Booklet for teachers and parents of kids aged 12-17

Cyberbullying: What you and your child need to know

For caregivers of youth aged 12-17 years old

What your child needs to know

Whether they learn it in school or at home, your child should know about three main topics:

  • Cyberbullying
  • Online reputation
  • Sexting and sextortion

What is cyberbullying?

Teenagers spend a lot of time online. Many teens are active on social media, have formed online habits, and may be exploring relationships and sexuality online.

Your child may encounter cyberbullying: being teased, hurt or embarrassed by someone online. You can help by teaching your child to practice online safety, and to understand the consequences of cyberbullying.

Nearly 3 in 4 parents say cyberbullying stopped after they took action.
Source: Cyberbullying Public Awareness Research, Environics Research Group, 2019.

What is an online reputation?

As your child spends time online, they begin to build an online reputation. Others’ opinions of them are shaped by their online behaviour, including the sites and apps they use and what they post or share. While a positive online reputation can benefit your child, a negative one can damage their relationships, open the door to cyberbullying or limit their future opportunities.

What is sexting?

Sexting is when your child creates, sends or shares sexual messages, images or videos with friends, people they know or even strangers online. They may think it is harmless, especially with their boyfriend or girlfriend, but they should know that once an image is sent it is out of their control. In the wrong hands, these images can end up hurting them or someone else.

What is sextortion?

Sextortion (sex extortion) is a type of blackmail where someone threatens to send a sexual image or video of your child to friends, family or other people if they don’t pay them, provide more sexual content or do what they ask.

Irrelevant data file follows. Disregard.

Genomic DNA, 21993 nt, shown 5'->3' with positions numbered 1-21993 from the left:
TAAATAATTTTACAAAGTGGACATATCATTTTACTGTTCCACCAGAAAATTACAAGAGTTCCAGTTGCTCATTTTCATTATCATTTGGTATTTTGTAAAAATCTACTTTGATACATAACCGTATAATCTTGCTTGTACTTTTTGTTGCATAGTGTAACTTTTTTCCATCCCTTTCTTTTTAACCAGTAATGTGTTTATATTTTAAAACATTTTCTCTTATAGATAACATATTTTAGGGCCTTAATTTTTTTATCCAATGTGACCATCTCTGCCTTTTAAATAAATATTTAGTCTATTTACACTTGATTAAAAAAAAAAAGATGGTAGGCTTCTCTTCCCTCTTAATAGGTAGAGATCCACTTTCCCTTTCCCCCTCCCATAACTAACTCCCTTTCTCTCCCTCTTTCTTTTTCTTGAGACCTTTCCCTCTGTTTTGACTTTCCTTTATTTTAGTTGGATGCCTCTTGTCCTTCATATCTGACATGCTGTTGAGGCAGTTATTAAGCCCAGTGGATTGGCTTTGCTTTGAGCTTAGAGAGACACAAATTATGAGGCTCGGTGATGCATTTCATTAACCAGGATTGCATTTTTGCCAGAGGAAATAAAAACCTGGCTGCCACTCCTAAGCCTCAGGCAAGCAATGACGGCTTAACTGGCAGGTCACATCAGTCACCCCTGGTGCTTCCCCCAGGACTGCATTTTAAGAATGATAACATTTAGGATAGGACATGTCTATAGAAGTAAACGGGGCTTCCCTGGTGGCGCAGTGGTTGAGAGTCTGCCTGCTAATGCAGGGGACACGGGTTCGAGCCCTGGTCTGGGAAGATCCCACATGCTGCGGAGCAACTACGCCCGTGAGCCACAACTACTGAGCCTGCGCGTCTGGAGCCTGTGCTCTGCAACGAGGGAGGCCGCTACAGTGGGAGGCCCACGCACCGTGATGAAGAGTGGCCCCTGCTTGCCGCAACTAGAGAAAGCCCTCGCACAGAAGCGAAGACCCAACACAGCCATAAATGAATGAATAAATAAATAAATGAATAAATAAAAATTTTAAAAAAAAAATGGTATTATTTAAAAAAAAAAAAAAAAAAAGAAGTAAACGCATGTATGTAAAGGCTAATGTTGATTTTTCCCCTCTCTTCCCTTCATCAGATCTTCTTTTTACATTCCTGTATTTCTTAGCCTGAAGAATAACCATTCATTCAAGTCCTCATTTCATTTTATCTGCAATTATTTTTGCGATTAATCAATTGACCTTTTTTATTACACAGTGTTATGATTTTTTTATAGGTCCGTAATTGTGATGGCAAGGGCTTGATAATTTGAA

If your child has shared sexual images of themselves online, you can get help removing them from the internet at

3 in 10 youth say they’ve been cyberbullied
Source: Cyberbullying Public Awareness Research, Environics Research Group, 2019.

If you think your child is being cyberbullied

If you suspect your child is being cyberbullied, there are things you can do to help. Keep communication open, watch for changes in your child’s behaviour, and be ready to support them and take action when the situation calls for it.

What can I look out for?

  • Changes in time spent online
  • Being more secretive about online activities
  • Appearing sad, frustrated, impatient or angry more than usual
  • Having trouble sleeping or eating
  • Avoiding or performing worse in school, activities and social situations
  • In extreme cases, suicidal thoughts and self-harm

What can I do?

  • Talk with your child about cyberbullying
    • Listen calmly
    • Support and reassure them
    • Learn the extent of the bullying
    • Tell your child not to respond to cyberbullying messages
    • Ask your child to block or break off contact with the bully
  • Document the incident
  • Report it to your child’s school, Internet Service Providers and/or social media sites, and the police as appropriate
  • Help them deal with any sexual images posted online at
  • Reach out for mental health support

If you think your child is cyberbullying others

If you suspect or learn that your child is involved in cyberbullying others, it’s important to focus on your child’s actions, ensure they understand the seriousness of the issue and be there for them as you deal with it together.

What can I look out for?

  • Many social media accounts on multiple sites
  • Insults, snarky remarks or sarcastic laughter while online or texting
  • More secretive about online activities
  • Spend long hours online, almost obsessively
  • Have friends who behave in ways that are mean or uncaring
  • Don’t seem to care if their words or actions hurt others

What can I do?

  • Talk with your child about cyberbullying
    • Stay calm and find out what has occurred
    • Reinforce that cyberbullying is unacceptable
    • Try to understand why they are cyberbullying
    • Help them understand the seriousness of their actions and potential consequences including legal repercussions
  • Limit and monitor their online time
  • Encourage your child to remove bullying content
  • Encourage an apology if it would be sincere
  • Cooperate with authorities who may become involved and work toward a solution

Resources for caregivers

For more information on cyberbullying, sexting and sextortion, you can access these resources:

Kids Help Phone

Talk to someone at Kids Help Phone—a free, 24/7 confidential counselling, information and referrals, and support service for young people.
Text: 686868
Call: 1-800-668-6868

Canada's tip line for reporting the online sexual exploitation of children and access to Internet Safety Information for Youth designed for parents and educators. helps teens stop the spread of sexual picture or videos and provides support to youth.

Wellness Together Canada

For mental health support, text 741741 or visit: Wellness Together Canada.


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